HomeBusiness DigestMurerwa to devalue dollar

Murerwa to devalue dollar

Shakeman Mugari

THE government will soon devalue the Zimbabwe dollar again in a desperate bid to bail out struggling exporters.

tica, sans-serif”>In an interview with businessdigest this week, the Minister of Finance and Economic Development Herbert Murerwa confirmed that the much-awaited sectoral devaluation for exporters was on its way.

“We agreed that we would quarterly review the exporter’s exchange rate to ensure their continued viability and such a course of action is on its way,” Murerwa said.

“The review is coming soon. It was supposed to have been made in June but we are certainly on our way to fulfilling our mandate in Nerp – that of reviewing the export support scheme. The deal is in conclusion.”

The minister however declined to give dates and the percentage of the devaluation.

Government is always uneasy to discuss issues pertaining to devaluation publicly because President Robert Mugabe will hear none of it.

Murerwa’s predecessor Simba Makoni fell out of favour with his cabinet colleagues after informing them that Zimbabwe desperately needed to devalue the currency to get the economy back on track.

Makoni was immediately reshuffled, paving the way for Murerwa.

Under its National Economic Revival Programme (Nerp) government agreed to administer and review the Exporters Support Scheme on a quarterly basis to maintain competitiveness and sustainability in the export sector.

Government sources this week said documents for the devaluation process had been forwarded to Murerwa and the Reserve Bank of Zimbabwe (RBZ) for consideration.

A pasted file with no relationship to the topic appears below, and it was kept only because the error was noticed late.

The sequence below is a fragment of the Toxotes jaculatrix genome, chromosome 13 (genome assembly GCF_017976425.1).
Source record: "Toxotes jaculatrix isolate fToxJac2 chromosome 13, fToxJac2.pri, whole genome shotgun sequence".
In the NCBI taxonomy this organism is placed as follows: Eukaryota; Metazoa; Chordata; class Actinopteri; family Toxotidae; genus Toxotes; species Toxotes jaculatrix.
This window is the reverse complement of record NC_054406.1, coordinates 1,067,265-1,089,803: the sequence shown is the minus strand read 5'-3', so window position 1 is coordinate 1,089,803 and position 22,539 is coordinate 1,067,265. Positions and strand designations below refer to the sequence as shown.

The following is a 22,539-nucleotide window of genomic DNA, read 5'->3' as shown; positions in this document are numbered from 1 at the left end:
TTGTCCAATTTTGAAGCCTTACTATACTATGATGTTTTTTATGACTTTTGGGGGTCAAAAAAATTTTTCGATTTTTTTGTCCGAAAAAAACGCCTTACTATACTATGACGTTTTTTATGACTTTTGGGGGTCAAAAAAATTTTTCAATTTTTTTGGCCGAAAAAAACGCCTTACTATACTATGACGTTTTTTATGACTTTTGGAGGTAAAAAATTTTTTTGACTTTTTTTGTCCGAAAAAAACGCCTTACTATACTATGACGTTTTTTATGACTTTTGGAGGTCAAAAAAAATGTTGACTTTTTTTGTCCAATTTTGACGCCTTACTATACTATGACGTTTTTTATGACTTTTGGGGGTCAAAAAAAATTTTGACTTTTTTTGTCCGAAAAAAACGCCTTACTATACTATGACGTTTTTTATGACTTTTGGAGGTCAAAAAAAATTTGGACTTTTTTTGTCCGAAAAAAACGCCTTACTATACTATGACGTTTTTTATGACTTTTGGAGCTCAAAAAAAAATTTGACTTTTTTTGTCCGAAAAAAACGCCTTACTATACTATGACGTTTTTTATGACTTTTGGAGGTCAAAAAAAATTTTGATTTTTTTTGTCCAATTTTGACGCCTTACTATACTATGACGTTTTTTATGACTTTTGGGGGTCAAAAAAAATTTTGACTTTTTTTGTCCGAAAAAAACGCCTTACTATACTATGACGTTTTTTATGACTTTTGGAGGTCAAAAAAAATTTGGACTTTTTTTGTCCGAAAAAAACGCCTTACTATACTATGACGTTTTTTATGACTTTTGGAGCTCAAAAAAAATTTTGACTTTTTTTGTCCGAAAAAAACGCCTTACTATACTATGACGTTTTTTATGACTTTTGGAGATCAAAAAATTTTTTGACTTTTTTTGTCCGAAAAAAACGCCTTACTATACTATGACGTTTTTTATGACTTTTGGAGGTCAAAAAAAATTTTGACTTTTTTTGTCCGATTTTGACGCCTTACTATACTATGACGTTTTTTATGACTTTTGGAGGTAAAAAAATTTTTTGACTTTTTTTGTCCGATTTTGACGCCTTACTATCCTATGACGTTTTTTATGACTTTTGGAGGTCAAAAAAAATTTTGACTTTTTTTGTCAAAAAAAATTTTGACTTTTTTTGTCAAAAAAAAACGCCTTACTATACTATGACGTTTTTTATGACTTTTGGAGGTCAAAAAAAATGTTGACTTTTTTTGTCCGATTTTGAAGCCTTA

They said government was likely to devalue by between 80% and 100% to about $1 600:US$1.

“It is unrealistic for government to try to match the parallel market which is currently galloping towards the $3 000 mark,” a source said.

It is reliably understood that government would however only effect a devaluation of between 50% to 70%.

Industry sources said exporters were demanding a 200% devaluation to match the parallel market but the central bank and government were unlikely to curve in to their demands.

The parallel market is hovering between $1 500 and $3 000 to the greenback.

Government under pressure from exporters sent the dollar crashing by 1 400% in February in a bid to quell seething frustration from the business sector.

Exporters who are aggrieved by the current rate also expect government to loosen its grip on the foreign currency remitted by exporting companies to the RBZ.

The Chamber of Mines of Zimbabwe this week confirmed the urgent need for devaluation.

“The mining sector is in urgent need of the devaluation,” an official said. “It’s all in the initial understanding of Nerp.”

Last year annual merchandise exports nose-dived by 10,8%.

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